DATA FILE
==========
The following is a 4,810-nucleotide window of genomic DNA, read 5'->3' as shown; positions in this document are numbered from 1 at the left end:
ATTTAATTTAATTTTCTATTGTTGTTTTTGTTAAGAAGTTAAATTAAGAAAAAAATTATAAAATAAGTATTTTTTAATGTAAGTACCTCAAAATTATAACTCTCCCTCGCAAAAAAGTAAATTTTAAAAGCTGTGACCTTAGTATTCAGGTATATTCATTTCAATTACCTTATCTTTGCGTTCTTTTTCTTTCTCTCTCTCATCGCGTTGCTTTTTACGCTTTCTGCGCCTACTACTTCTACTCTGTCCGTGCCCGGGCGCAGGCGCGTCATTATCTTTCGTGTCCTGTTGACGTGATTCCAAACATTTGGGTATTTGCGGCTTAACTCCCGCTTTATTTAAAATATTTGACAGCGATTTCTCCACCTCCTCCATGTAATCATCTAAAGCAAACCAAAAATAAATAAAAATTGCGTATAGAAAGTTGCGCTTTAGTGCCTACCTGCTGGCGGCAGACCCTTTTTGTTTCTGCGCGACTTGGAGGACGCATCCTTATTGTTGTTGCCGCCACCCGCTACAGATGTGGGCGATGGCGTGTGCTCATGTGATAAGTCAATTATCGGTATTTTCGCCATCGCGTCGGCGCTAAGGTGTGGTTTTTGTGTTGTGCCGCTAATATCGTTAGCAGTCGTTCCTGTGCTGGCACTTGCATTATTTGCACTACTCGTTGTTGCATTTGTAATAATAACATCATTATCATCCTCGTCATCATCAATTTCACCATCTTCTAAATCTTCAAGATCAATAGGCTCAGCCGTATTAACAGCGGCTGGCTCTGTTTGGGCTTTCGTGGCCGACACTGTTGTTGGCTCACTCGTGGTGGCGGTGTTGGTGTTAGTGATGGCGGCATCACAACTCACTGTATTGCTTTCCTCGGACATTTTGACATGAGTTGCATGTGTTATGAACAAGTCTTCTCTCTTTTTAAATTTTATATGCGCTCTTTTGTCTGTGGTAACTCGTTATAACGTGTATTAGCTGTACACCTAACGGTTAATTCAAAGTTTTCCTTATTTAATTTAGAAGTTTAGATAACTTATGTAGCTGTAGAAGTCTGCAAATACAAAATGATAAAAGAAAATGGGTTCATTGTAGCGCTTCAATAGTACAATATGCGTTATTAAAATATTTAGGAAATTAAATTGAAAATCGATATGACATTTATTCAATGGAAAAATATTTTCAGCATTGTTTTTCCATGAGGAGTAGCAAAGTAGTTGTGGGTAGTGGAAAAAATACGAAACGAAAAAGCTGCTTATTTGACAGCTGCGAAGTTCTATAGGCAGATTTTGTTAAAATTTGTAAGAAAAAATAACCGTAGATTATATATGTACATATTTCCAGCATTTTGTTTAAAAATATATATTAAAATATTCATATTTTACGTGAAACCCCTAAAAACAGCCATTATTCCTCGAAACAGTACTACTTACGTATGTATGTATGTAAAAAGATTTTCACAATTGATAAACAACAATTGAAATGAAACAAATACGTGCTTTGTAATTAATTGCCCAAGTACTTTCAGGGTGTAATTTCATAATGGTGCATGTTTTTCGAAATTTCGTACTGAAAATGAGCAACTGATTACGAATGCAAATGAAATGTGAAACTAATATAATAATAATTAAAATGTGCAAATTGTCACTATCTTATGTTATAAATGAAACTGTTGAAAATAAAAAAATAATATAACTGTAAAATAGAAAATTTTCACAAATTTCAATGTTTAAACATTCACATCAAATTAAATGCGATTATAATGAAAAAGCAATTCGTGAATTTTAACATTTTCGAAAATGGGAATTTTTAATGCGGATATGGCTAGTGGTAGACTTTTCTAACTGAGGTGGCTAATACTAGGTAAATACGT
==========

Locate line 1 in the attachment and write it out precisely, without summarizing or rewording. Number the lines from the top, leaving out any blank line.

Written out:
The following is a 4,810-nucleotide window of genomic DNA, read 5'->3' as shown; positions in this document are numbered from 1 at the left end: